The Lexington County Public Library is banning social-networking sites, but not for the reasons most people would probably come up with. "The primary reason for the decision was research that shows social-networking sites can make computer systems vulnerable to viruses," reports The State in Columbia, S.C. "The sites are becoming prime targets for malicious hackers," it cites network security experts as saying. "The library hasn’t encountered such problems, but library officials said they want to be proactive." This is another reminder of how important it is for home-based social networkers to be careful about what links they click on in comments, bulletins, etc., and about logging in more than once (some malicious hackers create fake log-in screens that grab user names and passwords).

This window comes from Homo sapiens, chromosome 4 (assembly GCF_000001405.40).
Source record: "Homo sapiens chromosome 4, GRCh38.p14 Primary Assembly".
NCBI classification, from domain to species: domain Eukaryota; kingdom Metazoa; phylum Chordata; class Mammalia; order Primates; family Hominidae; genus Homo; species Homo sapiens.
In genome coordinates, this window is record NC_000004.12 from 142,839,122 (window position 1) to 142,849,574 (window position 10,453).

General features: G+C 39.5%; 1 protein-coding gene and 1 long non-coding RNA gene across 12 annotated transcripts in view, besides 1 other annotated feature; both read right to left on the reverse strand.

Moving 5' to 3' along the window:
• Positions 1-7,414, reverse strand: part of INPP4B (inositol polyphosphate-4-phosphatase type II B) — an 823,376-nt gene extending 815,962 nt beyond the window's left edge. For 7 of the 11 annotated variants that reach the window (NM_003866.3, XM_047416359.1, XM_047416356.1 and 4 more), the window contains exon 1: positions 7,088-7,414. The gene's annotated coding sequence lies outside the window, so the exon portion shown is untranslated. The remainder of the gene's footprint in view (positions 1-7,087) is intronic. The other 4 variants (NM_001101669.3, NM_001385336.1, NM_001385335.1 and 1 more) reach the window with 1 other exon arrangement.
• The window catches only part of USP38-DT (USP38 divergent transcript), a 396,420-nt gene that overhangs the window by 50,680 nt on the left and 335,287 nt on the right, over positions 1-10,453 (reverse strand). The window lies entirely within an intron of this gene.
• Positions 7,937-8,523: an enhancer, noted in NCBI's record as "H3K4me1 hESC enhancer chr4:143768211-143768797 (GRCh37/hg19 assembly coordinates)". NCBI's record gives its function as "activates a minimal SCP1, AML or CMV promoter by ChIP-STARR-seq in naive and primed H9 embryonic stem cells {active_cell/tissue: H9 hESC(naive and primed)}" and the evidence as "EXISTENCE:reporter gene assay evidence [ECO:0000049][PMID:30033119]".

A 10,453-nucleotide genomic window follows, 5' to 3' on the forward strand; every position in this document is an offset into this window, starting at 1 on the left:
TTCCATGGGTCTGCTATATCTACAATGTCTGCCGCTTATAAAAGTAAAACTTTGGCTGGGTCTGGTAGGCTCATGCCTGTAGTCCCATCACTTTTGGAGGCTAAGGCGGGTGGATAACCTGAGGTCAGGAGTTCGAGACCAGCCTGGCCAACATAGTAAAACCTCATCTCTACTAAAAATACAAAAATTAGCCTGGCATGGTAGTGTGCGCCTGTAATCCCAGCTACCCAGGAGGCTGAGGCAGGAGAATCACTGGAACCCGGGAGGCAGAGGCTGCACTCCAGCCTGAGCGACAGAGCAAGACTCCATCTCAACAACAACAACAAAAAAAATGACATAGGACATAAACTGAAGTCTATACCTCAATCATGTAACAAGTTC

NetFamilyNews – by Anne Collier
- Students called heroes in this 6th-grade class
- In the face of school violence, what do we default to?
- Popularity: The other kind of vulnerability
- FB & Oculus VR: The potential of a virtual-reality platform
- What’s (importantly) different about Snapchat
- We ‘like’ faces in social media: Study
- Yik Yak update: How the app came to geo-fence off US schools
- Smart safety: YouTube’s ‘neighborhood watch program’
Analysis & News – by Larry Magid
- Identity theft a problem from cradle to grave — Kids most vulnerable
- How to protect your family from Heartbleed security flaw (slideshow)
- Beware of Heartbleed inspired phishing scams
- Are sites you use vulnerable to Heartbleed security flaw?
- Microsoft ends support of Windows XP: Machines highly vulnerable to security risks
- The evolution of online safety: Lessons learned over 20 years
- Safety through mindfulness: Watch ‘The Science of Character’
- Adults spend 11 hour a day using electronic media